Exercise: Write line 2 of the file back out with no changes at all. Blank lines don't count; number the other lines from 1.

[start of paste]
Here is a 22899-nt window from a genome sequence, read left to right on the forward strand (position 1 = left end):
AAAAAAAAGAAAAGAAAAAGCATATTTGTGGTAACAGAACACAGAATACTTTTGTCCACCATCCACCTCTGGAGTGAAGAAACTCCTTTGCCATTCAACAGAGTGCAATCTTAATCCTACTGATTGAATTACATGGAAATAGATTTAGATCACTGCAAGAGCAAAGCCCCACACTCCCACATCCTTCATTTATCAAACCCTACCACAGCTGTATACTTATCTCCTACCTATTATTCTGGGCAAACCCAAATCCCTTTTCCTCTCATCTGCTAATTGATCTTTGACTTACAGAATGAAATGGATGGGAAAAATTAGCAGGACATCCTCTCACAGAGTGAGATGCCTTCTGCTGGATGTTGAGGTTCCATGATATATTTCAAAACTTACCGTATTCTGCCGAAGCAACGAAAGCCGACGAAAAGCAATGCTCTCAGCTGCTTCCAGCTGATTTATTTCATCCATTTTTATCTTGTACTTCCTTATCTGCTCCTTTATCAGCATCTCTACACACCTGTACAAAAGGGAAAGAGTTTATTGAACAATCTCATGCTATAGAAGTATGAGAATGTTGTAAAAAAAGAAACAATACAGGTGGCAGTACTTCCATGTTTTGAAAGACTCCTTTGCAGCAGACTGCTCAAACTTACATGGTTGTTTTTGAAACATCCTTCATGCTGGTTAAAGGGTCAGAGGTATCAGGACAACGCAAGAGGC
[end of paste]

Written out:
AAAAAAAAGAAAAGAAAAAGCATATTTGTGGTAACAGAACACAGAATACTTTTGTCCACCATCCACCTCTGGAGTGAAGAAACTCCTTTGCCATTCAACAGAGTGCAATCTTAATCCTACTGATTGAATTACATGGAAATAGATTTAGATCACTGCAAGAGCAAAGCCCCACACTCCCACATCCTTCATTTATCAAACCCTACCACAGCTGTATACTTATCTCCTACCTATTATTCTGGGCAAACCCAAATCCCTTTTCCTCTCATCTGCTAATTGATCTTTGACTTACAGAATGAAATGGATGGGAAAAATTAGCAGGACATCCTCTCACAGAGTGAGATGCCTTCTGCTGGATGTTGAGGTTCCATGATATATTTCAAAACTTACCGTATTCTGCCGAAGCAACGAAAGCCGACGAAAAGCAATGCTCTCAGCTGCTTCCAGCTGATTTATTTCATCCATTTTTATCTTGTACTTCCTTATCTGCTCCTTTATCAGCATCTCTACACACCTGTACAAAAGGGAAAGAGTTTATTGAACAATCTCATGCTATAGAAGTATGAGAATGTTGTAAAAAAAGAAACAATACAGGTGGCAGTACTTCCATGTTTTGAAAGACTCCTTTGCAGCAGACTGCTCAAACTTACATGGTTGTTTTTGAAACATCCTTCATGCTGGTTAAAGGGTCAGAGGTATCAGGACAACGCAAGAGGC